During the heating of the sucralose in a hot plate up to 140°C, the darkening of the sample was observed showing that the thermal decomposition occurs without melting. This observation is in agreement with TG-DTA data and in disagreement with the melting point (130°C) reported in the literature [1, 3, 4].

This mistake was attributed to the fact that the authors of these references did not based their data on thermal analytical results. The TG-DTA curves clearly revels that the sharp endothermic peak is associated with mass loss, and can't be associated with melting of the material.

Therefore the use of sucralose in backed goods as in the case of cookies that are baked at a temperature of 210ºC or graham crackers usually baked at a temperature of 230ºC as described in reference [7], seem to be unsuitable since the thermal decomposition occurs at 119ºC with liberation of constitution water and HCl.

A close similarity is also observed in the DSC curves of the samples from Sigma and Viafarma, therefore only the DSC curve of the sucralose from Sigma is shown in Fig. 4, which was obtained up to 250°C due to the elimination of hydrogen chloride during the thermal decomposition as already confirmed by the tests previously described. This curve shows a sharp endothermic peak at 128°C, corresponding to the first mass loss observed in the TG curve. The disagreement between the peaks temperatures observed in the DSC or DTA curves, undoubtedly is because the TG-DTA and DSC curves were obtained in enough different conditions.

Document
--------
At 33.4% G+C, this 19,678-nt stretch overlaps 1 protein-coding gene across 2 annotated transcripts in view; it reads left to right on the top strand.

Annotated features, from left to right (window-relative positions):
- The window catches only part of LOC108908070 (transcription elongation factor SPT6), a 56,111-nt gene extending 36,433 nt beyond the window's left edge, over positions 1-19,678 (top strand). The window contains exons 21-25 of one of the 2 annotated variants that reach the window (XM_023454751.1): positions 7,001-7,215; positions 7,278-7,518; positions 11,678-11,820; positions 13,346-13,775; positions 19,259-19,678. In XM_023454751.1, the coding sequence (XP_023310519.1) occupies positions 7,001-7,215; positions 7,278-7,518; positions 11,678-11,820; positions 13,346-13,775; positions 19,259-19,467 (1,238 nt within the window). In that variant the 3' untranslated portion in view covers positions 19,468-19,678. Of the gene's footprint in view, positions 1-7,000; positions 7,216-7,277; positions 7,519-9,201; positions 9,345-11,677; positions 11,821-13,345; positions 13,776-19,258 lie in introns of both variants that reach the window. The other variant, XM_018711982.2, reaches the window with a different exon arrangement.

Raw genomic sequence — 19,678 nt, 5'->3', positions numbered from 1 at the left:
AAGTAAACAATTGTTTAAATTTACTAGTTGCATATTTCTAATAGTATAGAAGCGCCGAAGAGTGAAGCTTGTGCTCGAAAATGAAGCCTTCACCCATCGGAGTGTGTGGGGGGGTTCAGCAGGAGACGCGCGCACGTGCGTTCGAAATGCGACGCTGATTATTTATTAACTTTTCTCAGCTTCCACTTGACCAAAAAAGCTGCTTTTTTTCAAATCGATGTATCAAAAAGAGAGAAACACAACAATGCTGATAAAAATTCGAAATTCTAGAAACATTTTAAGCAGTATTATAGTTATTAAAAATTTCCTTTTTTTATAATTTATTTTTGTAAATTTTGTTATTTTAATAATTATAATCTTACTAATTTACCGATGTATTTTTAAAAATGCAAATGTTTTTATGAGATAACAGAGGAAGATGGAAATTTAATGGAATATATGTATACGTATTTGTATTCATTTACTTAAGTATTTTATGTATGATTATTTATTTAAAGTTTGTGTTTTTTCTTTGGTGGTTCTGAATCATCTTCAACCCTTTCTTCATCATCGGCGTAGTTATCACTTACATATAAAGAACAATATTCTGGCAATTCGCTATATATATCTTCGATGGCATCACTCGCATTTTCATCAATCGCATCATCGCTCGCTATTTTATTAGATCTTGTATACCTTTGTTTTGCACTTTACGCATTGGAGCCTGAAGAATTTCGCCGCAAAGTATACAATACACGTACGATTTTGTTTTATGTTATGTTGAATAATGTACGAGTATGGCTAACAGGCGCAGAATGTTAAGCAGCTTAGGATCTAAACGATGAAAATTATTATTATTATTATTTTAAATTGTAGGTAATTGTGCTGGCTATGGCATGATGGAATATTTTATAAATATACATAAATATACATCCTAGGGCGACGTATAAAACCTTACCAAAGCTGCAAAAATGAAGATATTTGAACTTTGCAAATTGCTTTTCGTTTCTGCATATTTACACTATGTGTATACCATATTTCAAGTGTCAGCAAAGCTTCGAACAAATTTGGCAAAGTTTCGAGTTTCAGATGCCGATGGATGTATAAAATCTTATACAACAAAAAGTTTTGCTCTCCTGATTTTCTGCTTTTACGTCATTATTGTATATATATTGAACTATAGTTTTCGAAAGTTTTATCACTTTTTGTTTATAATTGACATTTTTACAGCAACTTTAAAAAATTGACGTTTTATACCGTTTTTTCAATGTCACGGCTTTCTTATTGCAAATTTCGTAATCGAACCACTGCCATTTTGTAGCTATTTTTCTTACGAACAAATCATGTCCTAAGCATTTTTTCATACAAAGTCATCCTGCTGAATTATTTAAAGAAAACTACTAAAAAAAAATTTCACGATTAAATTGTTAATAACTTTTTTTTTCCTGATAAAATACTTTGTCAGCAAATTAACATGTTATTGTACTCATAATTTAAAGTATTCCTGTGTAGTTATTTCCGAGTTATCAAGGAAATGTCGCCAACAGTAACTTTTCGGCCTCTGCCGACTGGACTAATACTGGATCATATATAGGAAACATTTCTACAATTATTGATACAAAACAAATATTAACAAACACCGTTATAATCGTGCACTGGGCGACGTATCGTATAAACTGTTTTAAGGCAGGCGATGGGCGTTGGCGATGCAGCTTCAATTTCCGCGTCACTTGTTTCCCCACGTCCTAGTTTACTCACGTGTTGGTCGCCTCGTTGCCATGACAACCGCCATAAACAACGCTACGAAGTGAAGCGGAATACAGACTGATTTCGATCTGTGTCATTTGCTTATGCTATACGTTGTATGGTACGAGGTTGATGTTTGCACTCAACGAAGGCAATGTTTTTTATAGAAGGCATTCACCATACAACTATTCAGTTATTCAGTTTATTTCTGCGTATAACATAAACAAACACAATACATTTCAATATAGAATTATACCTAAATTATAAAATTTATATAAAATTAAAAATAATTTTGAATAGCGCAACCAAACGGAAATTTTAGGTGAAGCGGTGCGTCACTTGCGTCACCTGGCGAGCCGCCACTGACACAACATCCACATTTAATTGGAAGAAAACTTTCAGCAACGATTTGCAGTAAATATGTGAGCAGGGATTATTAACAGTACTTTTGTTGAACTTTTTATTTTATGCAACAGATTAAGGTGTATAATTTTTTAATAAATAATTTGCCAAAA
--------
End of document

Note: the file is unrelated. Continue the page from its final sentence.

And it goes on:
Due to similarity between the reflectance infrared spectra of both sucralose samples, only the reflectance infrared spectra of sucralose from Sigma as received and heated up to 130ºC are shown in Fig. 5.



The infrared spectra showed significant structural changes between the sample before and after heating, as can be seen in Fig. 5, where the appearance or disappearance of several peaks are observed. As an example the peak observed at 1711 cm-1 attributed to the carbonyl stretching frequency appeared after heated the sample is up to 130ºC.

These results are in agreement with the TG-DTA and DSC curves, indicating that the endothermic peak at 131ºC (DTA) or 128ºC (DSC) is not due to the melting, but is related to the thermal decomposition of the sucralose, with releasing of constitution water and hydrogen chloride.


4. Conclusion

The TG-DTA and DSC data allowed us to verify that the sucralose is thermally stable up to 119ºC and above this temperature the thermal decomposition takes place in three steps up to 550ºC and without melting. The endothermic peak at 131°C (DTA) and 128°C (DSC) is due to the thermal decomposition with release of constitution water and hydrogen chloride.

The infrared spectra also confirm that the thermal decomposition occurs above 119ºC in disagreement with the literature data.



The authors acknowledge FAPESP for the financial support and Prof. Dr. Marco Aurélio da Silva Carvalho Filho, for permitting the use of his DSC equipment from Shimadzu.



[1] G. E. Morlock, S. Prabha. J. Agric. Food Chem. 55 (2007) 7217-7223.         [ Links ]

[2] M. Kroger, K. Meister, R. Kava. Compr. Rev. Food Sci. Food Saf. 5 (2006) 35-47.         [ Links ]

[3] M. J. O`Neil, (Ed.) et al. The Merck Index. 13rd ed. Whithouse Station, 2001, pp. 8965.         [ Links ]

[4] The United States Pharmacopeial Convention. Material Safety Data Sheet: Sucralose. Rockville. Catalog number: 1623626, 2006.         [ Links ]

[5] N. M. Binns. Br. Nutr. Found. Nutr. Bull. 28 (2003) 53-58.         [ Links ]

[6] H. C. Grice, L. A. Goldsmith, Food Chem. Toxicol. 38 (2000) S1-S6.         [ Links ]

[7] R. L. Barndt, G. Jackson, Food Technol. 44 (1990) 62-66.         [ Links ]